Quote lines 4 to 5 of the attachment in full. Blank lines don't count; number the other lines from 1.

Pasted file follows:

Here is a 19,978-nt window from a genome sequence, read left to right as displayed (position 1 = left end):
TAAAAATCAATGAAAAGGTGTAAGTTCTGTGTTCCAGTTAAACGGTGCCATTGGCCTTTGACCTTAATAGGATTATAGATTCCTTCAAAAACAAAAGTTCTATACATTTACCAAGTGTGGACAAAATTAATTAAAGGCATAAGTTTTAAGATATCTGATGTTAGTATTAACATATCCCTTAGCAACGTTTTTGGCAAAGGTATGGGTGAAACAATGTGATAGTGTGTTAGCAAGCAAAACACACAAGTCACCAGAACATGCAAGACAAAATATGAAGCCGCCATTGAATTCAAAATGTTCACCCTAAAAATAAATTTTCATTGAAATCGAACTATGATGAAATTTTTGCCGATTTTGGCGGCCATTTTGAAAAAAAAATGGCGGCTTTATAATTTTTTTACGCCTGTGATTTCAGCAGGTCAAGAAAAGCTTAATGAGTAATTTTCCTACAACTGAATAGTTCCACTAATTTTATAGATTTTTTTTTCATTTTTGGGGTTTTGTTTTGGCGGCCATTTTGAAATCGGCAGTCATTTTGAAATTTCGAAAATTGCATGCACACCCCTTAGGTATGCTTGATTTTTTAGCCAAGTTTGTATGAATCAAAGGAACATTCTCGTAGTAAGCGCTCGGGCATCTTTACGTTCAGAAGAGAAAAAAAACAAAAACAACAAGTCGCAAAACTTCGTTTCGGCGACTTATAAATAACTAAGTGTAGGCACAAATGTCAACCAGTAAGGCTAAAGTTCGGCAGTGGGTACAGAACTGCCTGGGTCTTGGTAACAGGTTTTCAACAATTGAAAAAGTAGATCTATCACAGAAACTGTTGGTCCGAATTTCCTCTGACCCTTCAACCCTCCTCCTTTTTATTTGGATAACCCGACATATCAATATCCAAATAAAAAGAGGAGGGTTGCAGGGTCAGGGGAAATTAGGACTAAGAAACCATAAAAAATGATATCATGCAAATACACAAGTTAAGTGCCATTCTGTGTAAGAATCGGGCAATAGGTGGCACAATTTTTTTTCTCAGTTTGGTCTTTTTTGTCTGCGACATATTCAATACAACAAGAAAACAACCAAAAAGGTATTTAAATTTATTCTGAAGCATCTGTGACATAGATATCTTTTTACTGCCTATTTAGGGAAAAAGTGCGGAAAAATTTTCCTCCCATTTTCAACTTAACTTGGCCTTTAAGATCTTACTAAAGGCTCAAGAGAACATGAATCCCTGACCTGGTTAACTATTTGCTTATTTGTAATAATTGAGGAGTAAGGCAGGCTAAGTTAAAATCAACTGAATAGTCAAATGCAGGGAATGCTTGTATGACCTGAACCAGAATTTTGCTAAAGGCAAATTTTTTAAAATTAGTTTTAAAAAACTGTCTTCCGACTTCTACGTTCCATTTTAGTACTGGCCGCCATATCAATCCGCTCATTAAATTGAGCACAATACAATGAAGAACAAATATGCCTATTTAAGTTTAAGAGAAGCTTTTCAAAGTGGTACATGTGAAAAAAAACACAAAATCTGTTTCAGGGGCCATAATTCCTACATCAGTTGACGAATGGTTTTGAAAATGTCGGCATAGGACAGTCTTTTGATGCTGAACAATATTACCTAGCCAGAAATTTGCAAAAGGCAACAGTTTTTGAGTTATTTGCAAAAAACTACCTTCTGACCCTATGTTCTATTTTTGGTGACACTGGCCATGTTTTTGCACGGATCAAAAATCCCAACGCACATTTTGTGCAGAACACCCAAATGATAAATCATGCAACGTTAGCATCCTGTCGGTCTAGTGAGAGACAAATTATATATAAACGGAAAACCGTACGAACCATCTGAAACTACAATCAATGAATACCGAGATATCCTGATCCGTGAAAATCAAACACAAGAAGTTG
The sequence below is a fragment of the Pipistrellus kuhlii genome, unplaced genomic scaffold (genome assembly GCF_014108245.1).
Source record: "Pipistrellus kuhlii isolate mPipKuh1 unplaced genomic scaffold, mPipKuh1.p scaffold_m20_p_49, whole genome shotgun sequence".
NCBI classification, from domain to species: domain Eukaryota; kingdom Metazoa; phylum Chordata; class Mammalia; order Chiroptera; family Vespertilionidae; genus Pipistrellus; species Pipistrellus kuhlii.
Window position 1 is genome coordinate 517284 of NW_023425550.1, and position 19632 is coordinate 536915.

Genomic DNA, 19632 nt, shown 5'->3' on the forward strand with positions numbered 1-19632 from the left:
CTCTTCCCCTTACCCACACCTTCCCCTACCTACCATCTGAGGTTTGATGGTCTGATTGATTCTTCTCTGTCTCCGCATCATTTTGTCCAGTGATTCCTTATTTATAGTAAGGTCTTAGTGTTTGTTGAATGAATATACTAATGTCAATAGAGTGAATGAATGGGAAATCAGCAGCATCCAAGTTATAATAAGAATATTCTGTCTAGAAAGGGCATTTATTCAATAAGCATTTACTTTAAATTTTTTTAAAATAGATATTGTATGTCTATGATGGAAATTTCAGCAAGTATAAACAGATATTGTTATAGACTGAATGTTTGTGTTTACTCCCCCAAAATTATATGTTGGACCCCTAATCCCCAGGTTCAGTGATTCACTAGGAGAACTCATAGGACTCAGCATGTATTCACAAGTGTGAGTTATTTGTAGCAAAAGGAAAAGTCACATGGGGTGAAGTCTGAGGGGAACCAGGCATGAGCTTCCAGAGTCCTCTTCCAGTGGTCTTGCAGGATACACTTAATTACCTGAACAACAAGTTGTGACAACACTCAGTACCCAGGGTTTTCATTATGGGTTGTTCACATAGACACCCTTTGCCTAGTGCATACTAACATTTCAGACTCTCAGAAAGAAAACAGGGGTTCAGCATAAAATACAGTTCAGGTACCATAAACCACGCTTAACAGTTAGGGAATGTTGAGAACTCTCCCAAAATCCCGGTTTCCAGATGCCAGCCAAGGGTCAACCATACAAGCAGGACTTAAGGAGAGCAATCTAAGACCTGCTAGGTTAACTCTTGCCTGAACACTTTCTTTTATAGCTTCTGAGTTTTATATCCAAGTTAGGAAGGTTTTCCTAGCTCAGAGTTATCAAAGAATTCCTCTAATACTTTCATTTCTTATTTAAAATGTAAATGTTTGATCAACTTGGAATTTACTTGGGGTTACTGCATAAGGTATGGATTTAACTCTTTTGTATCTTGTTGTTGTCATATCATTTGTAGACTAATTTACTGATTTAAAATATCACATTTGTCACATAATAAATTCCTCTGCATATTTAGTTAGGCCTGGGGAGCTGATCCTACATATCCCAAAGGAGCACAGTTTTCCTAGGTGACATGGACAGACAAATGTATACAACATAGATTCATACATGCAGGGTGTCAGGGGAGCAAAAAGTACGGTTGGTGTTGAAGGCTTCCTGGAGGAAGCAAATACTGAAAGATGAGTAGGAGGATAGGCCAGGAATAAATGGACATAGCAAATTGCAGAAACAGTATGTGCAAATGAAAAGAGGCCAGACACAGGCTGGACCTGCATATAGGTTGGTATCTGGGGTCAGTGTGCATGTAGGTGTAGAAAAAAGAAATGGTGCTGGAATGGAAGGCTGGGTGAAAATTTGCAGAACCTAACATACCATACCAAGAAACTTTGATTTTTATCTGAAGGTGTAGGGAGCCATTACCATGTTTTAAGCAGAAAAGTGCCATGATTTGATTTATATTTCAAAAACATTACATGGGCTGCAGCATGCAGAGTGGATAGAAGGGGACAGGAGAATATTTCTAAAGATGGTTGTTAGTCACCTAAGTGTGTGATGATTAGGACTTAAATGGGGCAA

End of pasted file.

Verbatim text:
Source record: "Pipistrellus kuhlii isolate mPipKuh1 unplaced genomic scaffold, mPipKuh1.p scaffold_m20_p_49, whole genome shotgun sequence".
NCBI classification, from domain to species: domain Eukaryota; kingdom Metazoa; phylum Chordata; class Mammalia; order Chiroptera; family Vespertilionidae; genus Pipistrellus; species Pipistrellus kuhlii.